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Xxiv. Mr. George Thompson, the English anti-slavery orator, delivered an address in the House of Representatives, to a large audience, A
ent Lincoln, who was greatly interested.
The following morning, Mr. Thompson and party, consisting of Rev. John Pierpont, Oliver Johnson, for ed.
Greeting them very cordially, the gentlemen took seats, and Mr. Thompson commenced conversation by referring to the condition of public s with the deepest anxiety.
Mr. Lincoln thereupon said:
Mr. Thompson, the people of Great Britain, and of other foreign governments, the Rev. Mr. Pierpont, impressed with his earnestness, turned to Mr. Thompson, and repeated a Latin quotation from the classics.
Mr. Lincoln, -room.
In the passage through the hall he jocularly remarked to Mr. Thompson, Your folks made rather sad work of this mansion when they came at it was written April 4th, only three days before the visit of Mr. Thompson and party.
The coincidence of thought and expression in that st
Admiral David D. Porter, The Naval History of the Civil War., Chapter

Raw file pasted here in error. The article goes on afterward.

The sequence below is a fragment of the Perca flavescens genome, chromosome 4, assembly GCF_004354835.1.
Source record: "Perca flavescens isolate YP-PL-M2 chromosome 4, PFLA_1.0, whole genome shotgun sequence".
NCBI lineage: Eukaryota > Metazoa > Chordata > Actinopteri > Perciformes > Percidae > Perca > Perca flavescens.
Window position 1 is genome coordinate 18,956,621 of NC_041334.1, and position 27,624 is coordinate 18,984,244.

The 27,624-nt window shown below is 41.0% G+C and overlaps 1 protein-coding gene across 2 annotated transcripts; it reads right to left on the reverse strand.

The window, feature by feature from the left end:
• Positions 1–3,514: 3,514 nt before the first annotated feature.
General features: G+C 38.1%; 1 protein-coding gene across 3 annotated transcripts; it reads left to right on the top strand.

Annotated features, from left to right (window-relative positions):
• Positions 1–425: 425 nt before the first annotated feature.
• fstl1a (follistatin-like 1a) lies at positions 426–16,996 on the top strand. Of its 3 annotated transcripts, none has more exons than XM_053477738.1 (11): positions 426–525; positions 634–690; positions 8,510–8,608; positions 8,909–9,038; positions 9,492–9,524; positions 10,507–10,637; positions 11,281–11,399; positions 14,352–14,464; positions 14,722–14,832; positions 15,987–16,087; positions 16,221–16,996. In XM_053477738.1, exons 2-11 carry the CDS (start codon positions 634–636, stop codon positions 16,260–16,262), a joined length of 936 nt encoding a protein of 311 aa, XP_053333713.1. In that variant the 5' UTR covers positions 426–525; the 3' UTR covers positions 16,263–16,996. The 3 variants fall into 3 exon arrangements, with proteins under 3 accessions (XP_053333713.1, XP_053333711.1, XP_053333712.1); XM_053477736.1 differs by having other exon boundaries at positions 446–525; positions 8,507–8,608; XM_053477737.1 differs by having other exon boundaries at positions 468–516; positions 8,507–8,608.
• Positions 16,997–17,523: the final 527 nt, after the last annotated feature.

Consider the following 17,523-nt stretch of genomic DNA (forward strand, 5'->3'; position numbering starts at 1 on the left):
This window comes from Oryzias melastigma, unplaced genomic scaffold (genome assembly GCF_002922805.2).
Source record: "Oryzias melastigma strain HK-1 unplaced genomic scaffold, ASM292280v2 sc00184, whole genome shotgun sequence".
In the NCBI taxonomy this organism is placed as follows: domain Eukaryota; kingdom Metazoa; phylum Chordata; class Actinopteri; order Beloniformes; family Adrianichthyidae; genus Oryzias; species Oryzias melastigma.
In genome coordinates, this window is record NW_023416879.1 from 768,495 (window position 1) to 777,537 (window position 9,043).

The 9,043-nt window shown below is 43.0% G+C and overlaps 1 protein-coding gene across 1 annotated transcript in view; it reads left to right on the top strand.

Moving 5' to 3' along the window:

: 44 battle of Mobile Bay. (search)
Horace Greeley, The American Conflict: A History of the Great Rebellion in the United States of America, 1860-65: its Causes, Incidents, and Results: Intended to exhibit especially its moral and political phases with the drift and progress of American opinion respecting human slavery from 1776 to the close of the War for the Union. Volume I., chapter 11 (search)
Rebellion Record: a Diary of American Events: Documents and Narratives, Volume 5. (ed. Frank Moore), chapter 97 (search)
Rebellion Record: a Diary of American Events: Documents and Narratives, Volume 5. (ed. Frank Moore), chapter 113 (search)
Harper's Encyclopedia of United States History (ed. Benson Lossing),
Thompson, George 1804- 1878 (search)
Thompson, George 1804-1878 Reformer; born in Liverpool, England, June 18, 1804; came to the United States at the request of William Lloyd Garrison to aid the abolition cause; addressed large meetings in the Northern States, and through his efforts 150 anti-slavery societies were formed. He was threatened by mobs several times, and once, when in Boston, escaped death by fleeing in a small boat to an English vessel, on which he sailed to England. His visit created much excitement and was denounced by President Jackson in a message to Congress. He revisited the United States in 1851, and again during the Civil War, when a public reception was given in his honor at which President Lincoln and his cabinet were present. In 1870 a testimonial fund was raised for him by his admirers in the United States and in England. He died in Leeds, England, Oct. 7, 1878.
Rebellion Record: a Diary of American Events: Documents and Narratives, Volume 1. (ed. Frank Moore), chapter 25 (search)
William Schouler, A history of Massachusetts in the Civil War: Volume 1, Chapter